Bon Iver Concert Poster
You have to love the urgent emotional nature of Bon Iver’s new folk.
Bon Iver Concert
Aladdin Theater Portland Oregon
Size 11 x 17 Inches (28 x 43 cm) Flyer Size
LOW INVENTORY ITEM, (One Left), It may be pulled for auction if it does not sell by midnight >>> 8 hours 29 minutes 37 seconds << Act now to OWN this
Helped by a creative light program, the band took us on the experience of their second cd, Bon Iver. As far as phase design went, the setting was perfectly correlated with the overall aura of the album. Torn curtains hung from the ceiling, and fairy lights moved in between instruments.
“This is pouring rain, this is paralyzed,” Vernon sang during Re: Stacks, leaving the audience exactly that.
Vernon was a gentleman on phase, asking how the audience was and continuously thanking us for paying attention. Followers even got to sing Happy Birthday to Bon Iver’s “boss,” a highlight of the evening. Residents had plenty of sing-along moments, Vernon asking Tampa to belt out “what might have been lost” during The Wolves (Acts I and II), a chilling experience to be part of. Hollers and whoops followed numerous of the vocalist’s high falsetto notes.
After a soft melody (Wash.) and a gentle alt-rock tune (Holocene), Bon Iver closed by doing a fan favorite, Skinny Love, in which fans sang together in an expanding crescendo, the entire location shaking. In a night filled with wonder, laughter and rips, Justin Vernon and Bon Iver brought to Tampa what has actually made them a must-see act around the nation: soft people tunes led by one unforgettable voice.
The crowd couldn’t sing like Justin Vernon– his high-pitched voice sounds untethered from his body, like a balloon that’s slipped from his grasp, with the upward trajectory of a moth movinged towards the sunlight.
“Would you guys sing with us?” the Bon Iver frontman asked near the end of his band’s tempestuous set at The Joint on Thursday. “You start quiet and you gotta get louder and louder, and by the end, you’re just shouting.”.
By this point in the 90-minute program, however, nobody should be informed as much, as this was the tread-softly-then-explode dynamic that powered much of the evening.
The phase worked as a protein shake for this lot, an avenue for an influx of muscle-building amino acids, adding heft and density to the band’s intricately built indie people, which could be papier-mache fragile in recorded kind.
Think about Bon Iver’s two records, 2008’s “For Emma, Forever Ago” and last year’s Grammy-winning “Bon Iver, Bon Iver,” as skeletons upon which the band piled layers of sinew and bulging veins in the live setting.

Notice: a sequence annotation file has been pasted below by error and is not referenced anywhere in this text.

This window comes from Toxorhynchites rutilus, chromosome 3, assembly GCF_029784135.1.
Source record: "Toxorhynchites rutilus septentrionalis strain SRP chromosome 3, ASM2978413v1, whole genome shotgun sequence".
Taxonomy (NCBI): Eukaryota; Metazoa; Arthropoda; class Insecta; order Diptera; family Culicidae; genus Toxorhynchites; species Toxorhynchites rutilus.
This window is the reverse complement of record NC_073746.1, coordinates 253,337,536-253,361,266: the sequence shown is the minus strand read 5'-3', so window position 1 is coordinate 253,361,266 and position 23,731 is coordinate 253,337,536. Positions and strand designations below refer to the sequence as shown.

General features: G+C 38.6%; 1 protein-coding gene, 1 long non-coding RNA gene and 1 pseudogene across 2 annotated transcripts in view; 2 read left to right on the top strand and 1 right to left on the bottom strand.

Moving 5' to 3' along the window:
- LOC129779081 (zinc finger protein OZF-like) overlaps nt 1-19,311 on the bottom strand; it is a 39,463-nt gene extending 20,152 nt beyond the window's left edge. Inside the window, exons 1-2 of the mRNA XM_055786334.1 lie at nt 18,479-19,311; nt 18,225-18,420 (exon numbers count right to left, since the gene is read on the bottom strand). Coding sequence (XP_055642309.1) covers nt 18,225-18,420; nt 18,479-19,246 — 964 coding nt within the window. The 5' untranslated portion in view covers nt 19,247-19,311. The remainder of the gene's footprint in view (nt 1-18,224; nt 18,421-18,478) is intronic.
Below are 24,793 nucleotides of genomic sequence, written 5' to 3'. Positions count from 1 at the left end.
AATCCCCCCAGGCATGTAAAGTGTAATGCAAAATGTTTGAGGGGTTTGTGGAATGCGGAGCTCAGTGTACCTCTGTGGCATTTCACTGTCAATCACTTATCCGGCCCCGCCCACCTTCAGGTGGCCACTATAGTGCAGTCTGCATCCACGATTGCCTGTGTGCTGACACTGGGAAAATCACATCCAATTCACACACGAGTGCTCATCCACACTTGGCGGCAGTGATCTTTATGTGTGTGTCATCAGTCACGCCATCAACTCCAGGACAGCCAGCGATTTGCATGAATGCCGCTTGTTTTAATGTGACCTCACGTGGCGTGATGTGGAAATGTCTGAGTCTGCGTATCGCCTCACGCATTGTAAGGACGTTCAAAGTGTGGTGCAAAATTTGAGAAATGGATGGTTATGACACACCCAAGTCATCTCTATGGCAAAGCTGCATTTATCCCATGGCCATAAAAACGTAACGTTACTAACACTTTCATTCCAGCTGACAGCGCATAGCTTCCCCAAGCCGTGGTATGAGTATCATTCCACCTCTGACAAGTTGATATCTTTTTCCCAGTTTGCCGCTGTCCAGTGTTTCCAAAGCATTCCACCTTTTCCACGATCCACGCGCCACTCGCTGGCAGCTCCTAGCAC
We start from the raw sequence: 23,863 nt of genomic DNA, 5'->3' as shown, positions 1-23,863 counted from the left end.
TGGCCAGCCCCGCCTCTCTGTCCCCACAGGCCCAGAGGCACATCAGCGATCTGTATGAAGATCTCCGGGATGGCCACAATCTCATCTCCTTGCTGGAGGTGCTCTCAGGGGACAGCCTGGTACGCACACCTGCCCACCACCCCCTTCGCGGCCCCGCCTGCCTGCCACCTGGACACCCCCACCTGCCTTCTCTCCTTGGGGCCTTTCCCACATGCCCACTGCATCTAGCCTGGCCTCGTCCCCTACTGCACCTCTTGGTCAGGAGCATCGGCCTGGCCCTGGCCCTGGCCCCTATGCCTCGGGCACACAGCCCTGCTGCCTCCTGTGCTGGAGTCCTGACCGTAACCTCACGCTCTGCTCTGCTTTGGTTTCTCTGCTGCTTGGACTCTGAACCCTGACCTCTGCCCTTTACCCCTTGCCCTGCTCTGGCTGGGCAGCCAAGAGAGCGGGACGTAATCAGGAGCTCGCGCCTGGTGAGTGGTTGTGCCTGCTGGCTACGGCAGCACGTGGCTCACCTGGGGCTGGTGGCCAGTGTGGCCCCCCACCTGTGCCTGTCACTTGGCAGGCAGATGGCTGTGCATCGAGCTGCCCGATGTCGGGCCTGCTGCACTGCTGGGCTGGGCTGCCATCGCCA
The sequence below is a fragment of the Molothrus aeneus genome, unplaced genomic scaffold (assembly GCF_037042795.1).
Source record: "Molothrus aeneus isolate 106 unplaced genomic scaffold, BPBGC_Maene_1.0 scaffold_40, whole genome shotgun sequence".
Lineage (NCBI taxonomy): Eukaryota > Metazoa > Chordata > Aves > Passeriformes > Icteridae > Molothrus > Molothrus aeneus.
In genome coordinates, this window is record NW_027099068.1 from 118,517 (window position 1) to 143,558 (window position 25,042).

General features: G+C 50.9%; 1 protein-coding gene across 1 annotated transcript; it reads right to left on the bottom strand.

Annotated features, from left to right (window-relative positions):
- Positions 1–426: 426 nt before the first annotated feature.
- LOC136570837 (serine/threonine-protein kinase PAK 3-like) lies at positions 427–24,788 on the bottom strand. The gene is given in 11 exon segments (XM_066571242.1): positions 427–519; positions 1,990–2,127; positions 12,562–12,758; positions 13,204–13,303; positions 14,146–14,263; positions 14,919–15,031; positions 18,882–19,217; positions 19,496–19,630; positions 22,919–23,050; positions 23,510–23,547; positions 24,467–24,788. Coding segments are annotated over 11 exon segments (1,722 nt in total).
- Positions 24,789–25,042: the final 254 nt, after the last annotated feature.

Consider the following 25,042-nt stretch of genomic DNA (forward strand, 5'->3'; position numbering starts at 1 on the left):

Backed by an eight-piece band that consisted of two drummers and a beefy baritone saxophonist who seemed he can have an effective second profession wrestling bears, Vernon expanded his tracks, which, lyrically speaking, drift towards the inscrutable.
One could possibly invest an afternoon Googling the arcane words, occasionally made up, and left-field references that make up Vernon’s lyrics, total with Biblical allusions, vague metaphors and nautical terms.
“The subconscious is an unclean thing,” Vernon revealed before playing the spare, acoustic “Beach Baby,” and one gets the sense that, for him, songwriting is a means of clearing out said mess.
As an entertainer, however, Vernon is much more direct, laying his motives bare, revitalizing his songs with a kinetic physical presence, hopping up and down on one leg, duck walking across the stage, headbanging and playing his guitar from his knees at times.
He shook out unself-consciously, the method he might in his room when no one was watching.
Vernon’s increased adrenaline levels materialized themselves in Bon Iver’s tunes also.
Program opener “Perth” was a harbinger of exactly what was to come, starting at a low simmer and ending in a rancorous din with blaring horns and concussive drums that cracked like lightning felling a redwood.
“Holocene” was initially colored by blithe four-part consistencies before reaching an overheated crescendo that culminated in a screeching sax solo, which bled into “Blood Bank,” another full-bodied jam where Vernon ripped out the kind of metal-worthy guitar leads that are normally punctuated by a wagging tongue and great deals of devil horn hand gestures extended in the crowd.
These more purposely overblown moments were contrasted with even more tranquil ones, such as hushed waltz “Michicant” or the stark, solemn appearing “re: Stacks,” a track so muted that it was nearly muffled by crowd chatter.
The audience members’ voices grew louder still for “Skinny Love,” which turned into a loud, throaty sing-a-long that seemed like a last release of the pent-up energy that Bon Iver’s catalog is so rife with.
Helped by an imaginative light show, the band took us on the experience of their second cd, Bon Iver. As far as phase design went, the setting was completely associated with the total aura of the cd. Vernon was a gentleman on stage, asking how the audience was and constantly thanking us for paying attention. Fans even got to sing Happy Birthday to Bon Iver’s “employer,” a highlight of the night. Citizens had plenty of sing-along minutes, Vernon asking Tampa to belt out “exactly what might have been lost” throughout The Wolves (Acts I and II), a chilling experience to be part of.
What up Bon Iver?
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